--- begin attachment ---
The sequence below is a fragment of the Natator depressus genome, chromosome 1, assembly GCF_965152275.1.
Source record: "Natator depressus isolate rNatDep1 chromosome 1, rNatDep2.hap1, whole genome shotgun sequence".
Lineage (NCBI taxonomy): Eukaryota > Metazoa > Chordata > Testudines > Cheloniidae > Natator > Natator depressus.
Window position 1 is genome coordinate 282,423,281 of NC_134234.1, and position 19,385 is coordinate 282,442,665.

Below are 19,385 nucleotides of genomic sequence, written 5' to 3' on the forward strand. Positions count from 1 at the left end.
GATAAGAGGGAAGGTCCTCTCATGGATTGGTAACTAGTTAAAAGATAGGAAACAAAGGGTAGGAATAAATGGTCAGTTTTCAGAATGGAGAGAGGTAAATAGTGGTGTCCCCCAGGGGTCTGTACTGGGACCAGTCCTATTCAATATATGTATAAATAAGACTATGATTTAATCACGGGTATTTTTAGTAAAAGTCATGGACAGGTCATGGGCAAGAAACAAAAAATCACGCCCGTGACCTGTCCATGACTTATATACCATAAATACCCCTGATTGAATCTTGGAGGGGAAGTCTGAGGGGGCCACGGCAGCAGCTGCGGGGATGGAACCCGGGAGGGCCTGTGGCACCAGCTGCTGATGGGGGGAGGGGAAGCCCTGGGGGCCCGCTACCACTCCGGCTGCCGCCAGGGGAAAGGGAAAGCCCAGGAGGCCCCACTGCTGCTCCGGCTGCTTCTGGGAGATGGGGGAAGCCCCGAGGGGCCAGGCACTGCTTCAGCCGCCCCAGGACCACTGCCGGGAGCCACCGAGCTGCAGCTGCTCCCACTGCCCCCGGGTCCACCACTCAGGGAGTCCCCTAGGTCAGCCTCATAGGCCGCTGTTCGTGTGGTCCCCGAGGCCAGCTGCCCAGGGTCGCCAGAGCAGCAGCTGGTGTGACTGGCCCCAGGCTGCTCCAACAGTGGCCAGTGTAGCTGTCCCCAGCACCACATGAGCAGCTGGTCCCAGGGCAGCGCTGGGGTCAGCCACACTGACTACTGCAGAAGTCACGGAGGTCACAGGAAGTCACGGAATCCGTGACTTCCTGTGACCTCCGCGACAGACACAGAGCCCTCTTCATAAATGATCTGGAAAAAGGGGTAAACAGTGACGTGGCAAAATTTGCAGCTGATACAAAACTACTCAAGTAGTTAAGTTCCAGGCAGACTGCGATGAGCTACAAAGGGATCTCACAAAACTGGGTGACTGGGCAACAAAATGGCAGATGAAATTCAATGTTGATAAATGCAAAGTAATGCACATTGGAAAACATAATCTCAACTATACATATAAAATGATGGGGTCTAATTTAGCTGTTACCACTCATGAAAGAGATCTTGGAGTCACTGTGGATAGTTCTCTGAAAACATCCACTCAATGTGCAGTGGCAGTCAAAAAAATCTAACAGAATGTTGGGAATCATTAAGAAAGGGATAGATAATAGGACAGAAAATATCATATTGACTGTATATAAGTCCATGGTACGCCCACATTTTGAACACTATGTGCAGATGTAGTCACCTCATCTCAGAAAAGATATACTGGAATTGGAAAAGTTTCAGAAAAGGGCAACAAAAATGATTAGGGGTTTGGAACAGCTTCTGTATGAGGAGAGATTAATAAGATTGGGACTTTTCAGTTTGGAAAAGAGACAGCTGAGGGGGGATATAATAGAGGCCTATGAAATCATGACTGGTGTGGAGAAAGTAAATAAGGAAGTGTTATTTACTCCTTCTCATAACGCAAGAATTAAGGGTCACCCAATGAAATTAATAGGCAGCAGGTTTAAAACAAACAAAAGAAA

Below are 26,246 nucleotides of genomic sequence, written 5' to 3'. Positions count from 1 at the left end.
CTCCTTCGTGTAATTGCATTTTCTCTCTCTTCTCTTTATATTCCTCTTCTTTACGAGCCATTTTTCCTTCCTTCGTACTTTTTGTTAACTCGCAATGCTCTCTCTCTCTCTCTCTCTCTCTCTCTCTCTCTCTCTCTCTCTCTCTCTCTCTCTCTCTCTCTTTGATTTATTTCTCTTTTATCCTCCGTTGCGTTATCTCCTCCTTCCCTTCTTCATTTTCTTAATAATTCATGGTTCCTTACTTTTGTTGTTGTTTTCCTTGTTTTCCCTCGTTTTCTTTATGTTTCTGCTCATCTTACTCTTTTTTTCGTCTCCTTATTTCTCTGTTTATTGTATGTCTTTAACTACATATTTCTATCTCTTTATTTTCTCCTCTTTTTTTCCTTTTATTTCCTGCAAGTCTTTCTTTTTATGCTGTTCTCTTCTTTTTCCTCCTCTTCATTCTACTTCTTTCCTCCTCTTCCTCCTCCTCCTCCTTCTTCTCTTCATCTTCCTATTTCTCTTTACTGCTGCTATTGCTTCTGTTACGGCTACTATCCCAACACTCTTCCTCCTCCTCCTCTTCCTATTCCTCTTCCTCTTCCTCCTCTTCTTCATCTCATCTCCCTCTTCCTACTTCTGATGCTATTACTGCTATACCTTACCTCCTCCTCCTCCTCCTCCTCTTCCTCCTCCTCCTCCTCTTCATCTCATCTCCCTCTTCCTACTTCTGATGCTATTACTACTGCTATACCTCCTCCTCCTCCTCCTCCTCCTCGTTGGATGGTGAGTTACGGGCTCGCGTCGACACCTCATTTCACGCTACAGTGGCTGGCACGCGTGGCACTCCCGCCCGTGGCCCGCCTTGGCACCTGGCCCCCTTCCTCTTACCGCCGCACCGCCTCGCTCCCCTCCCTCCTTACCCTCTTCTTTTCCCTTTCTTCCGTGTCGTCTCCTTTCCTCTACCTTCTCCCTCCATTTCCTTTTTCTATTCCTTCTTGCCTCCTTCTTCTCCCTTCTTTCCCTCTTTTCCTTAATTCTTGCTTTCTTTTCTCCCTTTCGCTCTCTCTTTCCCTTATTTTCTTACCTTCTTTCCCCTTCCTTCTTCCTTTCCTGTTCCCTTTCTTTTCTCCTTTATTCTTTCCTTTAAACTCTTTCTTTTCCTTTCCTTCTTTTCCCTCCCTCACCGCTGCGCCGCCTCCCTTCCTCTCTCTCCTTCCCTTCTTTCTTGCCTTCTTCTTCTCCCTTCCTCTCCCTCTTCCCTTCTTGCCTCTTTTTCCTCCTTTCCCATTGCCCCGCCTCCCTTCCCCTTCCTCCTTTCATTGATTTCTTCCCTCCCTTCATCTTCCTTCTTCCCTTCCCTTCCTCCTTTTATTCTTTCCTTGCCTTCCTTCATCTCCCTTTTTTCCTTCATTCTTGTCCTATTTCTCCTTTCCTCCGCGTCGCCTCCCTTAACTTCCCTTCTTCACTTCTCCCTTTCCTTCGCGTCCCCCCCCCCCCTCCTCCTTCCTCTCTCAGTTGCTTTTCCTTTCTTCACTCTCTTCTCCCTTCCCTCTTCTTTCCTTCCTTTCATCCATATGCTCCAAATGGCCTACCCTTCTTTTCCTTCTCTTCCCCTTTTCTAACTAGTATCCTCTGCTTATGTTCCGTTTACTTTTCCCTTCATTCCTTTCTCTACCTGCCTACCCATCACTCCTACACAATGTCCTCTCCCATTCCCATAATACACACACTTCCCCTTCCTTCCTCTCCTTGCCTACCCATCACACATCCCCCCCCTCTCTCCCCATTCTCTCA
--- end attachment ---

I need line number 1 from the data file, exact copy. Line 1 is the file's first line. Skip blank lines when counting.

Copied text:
The sequence below is a fragment of the Natator depressus genome, chromosome 1, assembly GCF_965152275.1.